Could Old School Exhibitors Damage Your Expo Brand?

I think this would take a huge mind shift – but great food for thought.


I just Googled “Trade Show Sales Tips” and retrieved 2+ million results.

No big surprise, as hardly a week goes by without spotting articles like these. Unfortunately, the people who need to read these articles never do.

Does Acceptance Of All Exhibitors Come At A Cost?

Some expo floors are run like well-oiled machines, where every element is inspected and perfected to ensure high satisfaction for both attendees and exhibitors.

Others copy last year’s playbook, rinse and repeat. Often they look like flea markets where the same vendors show up and run the same tired plays.

Let’s face it – booth sales generate revenues. For some shows, expo revenues subsidize attendee registration fees. In today’s economy, turning down exhibitors sounds crazy, but does our grand scale acceptance of all exhibitors come at a cost?

Too Many Old School Exhibitors Spoils the Attendee Experience

First impressions are lasting and sometimes they’re very difficult to erase.

Have you taken a good hard look at your expo floor through the attendee’s lens? Too many product pitches and attendees feel like they have a target on their backs. Too many same-old, same-old tactics and they’ll wonder why they’re there.

Now, imagine if exhibitors had to vie for an opportunity to participate in your expo. Imagine if your expo was truly a think tank where learning discussions and breakthrough ideas flourished. Imagine if you only accepted exhibitors who…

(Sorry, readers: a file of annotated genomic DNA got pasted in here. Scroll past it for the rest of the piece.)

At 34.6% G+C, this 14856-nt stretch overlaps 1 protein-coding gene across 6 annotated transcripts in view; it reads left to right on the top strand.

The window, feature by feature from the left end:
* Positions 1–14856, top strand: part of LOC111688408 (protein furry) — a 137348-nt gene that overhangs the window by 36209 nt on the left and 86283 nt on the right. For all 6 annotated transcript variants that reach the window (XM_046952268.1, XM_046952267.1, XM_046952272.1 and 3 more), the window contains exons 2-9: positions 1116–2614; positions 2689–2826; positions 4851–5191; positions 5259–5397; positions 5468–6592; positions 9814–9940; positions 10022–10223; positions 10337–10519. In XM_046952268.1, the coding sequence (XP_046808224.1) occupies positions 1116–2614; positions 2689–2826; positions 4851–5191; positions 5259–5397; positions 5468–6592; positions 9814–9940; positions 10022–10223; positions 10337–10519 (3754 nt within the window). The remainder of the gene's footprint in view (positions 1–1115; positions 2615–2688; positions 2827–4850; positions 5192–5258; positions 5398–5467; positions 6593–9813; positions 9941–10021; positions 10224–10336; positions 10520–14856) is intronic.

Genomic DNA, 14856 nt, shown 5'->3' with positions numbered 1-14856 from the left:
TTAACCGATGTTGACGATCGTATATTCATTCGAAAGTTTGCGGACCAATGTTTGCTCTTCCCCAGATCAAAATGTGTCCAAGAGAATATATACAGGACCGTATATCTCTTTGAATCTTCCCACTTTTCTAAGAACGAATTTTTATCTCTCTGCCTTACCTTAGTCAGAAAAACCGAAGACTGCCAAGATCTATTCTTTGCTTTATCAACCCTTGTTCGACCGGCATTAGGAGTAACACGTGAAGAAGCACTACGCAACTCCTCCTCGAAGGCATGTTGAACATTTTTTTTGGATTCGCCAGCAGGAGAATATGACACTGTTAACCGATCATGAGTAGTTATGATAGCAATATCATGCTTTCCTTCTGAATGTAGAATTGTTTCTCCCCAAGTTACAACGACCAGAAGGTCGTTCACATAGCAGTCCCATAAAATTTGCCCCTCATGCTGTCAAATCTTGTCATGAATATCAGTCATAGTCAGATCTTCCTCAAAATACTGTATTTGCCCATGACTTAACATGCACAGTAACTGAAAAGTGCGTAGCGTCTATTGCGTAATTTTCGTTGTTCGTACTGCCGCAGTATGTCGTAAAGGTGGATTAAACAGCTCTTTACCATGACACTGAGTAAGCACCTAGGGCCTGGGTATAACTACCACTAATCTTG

• Have something new to introduce?
  • A breakthrough idea, concept or solution?
  • Agree to help (teach) more, sell (pitch products) less

Tough Questions To Consider

You probably have a Call for Presentations to evaluate speakers and session submissions.

  • What if you re-purposed that same model to vet exhibitors?
  • What if you had a Call for Exhibitors, where you identified topics and categories of greatest interest to your audience?
  • What if you raised the ante (booth fee), but you limited the number of exhibitors for each category?
  • What if you asked exhibitors to hold back on the product collateral (people can get this stuff easily on their website) and instead, asked each one to contribute at least one thought leadership piece? These could be case studies, whitepapers, infographics, audio/video interviews, etc.
    • What if you highlighted these thought leadership pieces on slides as people entered session rooms?
    • What if you archived these on your mobile app for fast retrieval?
    • What if you dripped these valuable nuggets out again in the days and weeks following your conference?

Our audiences deserve (and are demanding) a richer expo experience. Accomplishing this kind of transformation in a single cycle will be difficult, but how about raising the exhibit quality bar just a little bit higher each time? Maybe a good starting point might be a special best-in-class exhibitor pavilion?

What steps are you taking to transform and enhance the expo experience? Do you see long-term benefits in getting more choosy about the exhibitors you accept?

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